And finally, yes, it is an option to live at home with your parents, which was how I was able to save even more money while still working 25-40 hours a week while going to college (40 hours wasn't my choice though).  If its only a 10-20 mile drive, it would still be much cheaper if you have the option to save more money even accounting for gas.  If your intended school is farther than that, consider an alternative that is closer.  Who cares if you live with your mom and / or dad until you are 22, you'll be able to move out when you are ready with more funds than those who craved independence at a cost of much higher debt.

 

The points the article bring up are valid, the system is pushing a lifestyle on impressionable teens that were not given proper parental guidance, and kids are sold on living their dreams with their bachelors in tow.  Costs have gone up more than they should, for a qualification that is become less and less optional.  There is just more complaining in the article than there are solutions given, placing more of the emphasis on what the system can do for them, rather than giving valuable advice for teens to better themselves in the somewhat broken situation.  I feel both positions are equally important.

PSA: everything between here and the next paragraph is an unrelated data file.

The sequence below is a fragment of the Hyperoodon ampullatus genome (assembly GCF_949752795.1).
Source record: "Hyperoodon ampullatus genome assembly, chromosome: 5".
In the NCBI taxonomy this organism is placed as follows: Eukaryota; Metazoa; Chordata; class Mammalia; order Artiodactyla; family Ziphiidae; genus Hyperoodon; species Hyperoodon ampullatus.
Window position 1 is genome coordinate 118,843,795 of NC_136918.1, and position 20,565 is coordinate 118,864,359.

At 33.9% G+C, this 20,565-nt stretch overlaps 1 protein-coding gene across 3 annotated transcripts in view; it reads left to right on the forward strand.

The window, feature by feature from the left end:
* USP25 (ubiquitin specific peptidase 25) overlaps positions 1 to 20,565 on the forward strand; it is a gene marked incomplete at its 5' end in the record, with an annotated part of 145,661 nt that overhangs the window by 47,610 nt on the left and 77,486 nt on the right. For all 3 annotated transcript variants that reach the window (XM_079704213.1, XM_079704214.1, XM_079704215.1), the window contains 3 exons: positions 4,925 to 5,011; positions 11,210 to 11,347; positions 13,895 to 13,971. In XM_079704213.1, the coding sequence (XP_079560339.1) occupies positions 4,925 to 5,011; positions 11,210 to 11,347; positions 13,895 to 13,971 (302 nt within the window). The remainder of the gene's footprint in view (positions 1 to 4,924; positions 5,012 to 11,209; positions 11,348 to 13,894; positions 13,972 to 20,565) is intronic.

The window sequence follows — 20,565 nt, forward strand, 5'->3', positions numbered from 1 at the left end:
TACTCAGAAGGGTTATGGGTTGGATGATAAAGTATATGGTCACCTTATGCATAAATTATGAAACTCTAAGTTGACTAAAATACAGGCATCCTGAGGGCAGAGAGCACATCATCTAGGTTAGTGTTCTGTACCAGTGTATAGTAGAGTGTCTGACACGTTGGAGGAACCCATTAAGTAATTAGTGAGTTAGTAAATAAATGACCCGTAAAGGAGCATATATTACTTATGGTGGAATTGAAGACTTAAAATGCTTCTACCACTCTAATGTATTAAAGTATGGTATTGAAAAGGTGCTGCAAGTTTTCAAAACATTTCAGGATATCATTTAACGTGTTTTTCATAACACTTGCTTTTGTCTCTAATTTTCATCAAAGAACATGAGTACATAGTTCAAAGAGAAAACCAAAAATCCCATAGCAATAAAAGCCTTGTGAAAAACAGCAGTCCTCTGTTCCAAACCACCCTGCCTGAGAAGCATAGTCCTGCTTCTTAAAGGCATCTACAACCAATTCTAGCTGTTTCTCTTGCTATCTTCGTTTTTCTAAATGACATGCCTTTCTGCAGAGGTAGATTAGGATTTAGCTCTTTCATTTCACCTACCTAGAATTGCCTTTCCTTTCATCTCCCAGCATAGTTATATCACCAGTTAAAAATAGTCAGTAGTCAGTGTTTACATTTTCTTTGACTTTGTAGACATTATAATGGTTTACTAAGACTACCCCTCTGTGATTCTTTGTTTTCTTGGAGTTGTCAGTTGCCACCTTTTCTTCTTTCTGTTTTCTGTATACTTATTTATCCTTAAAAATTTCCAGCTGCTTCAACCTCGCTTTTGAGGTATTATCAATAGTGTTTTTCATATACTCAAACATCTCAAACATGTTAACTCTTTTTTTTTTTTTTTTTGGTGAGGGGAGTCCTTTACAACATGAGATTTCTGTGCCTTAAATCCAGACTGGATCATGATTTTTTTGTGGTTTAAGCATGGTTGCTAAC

Plus, I know its Rolling Stone, but quoting vodka guzzling and weed peddling sources is a bit unsavory, just saying.  Sorry for the long post, but to be fair it was a long article to read.

It sounds like you had a good opportunity and I do agree with you that more people should attend a college/university closer to home.  Fact is, dorms are outrageously expensive and college practically force freshmen into them if they don't live close by.  Clearly your story brings up some good points on what's going wrong these days and frankly you can rent an apartment in some pretty expensive cities for what they charge for dorm rooms - especially when you consider it's usually 2 people paying that rate for a single room!

 

That aside there are definitely people in situations that don't have a lot of options other than living in a dorm on campus.  Some folks live in rural America, I have family that live in a county that has less than 10,000 people in it.  There's a single high school for the entire county, no college or universities, and most people have to drive to work.  So if they were even able to find a job in high school (keeping in mind it took them 2 hours to get to school and back), they'd have to have a car and car insurance.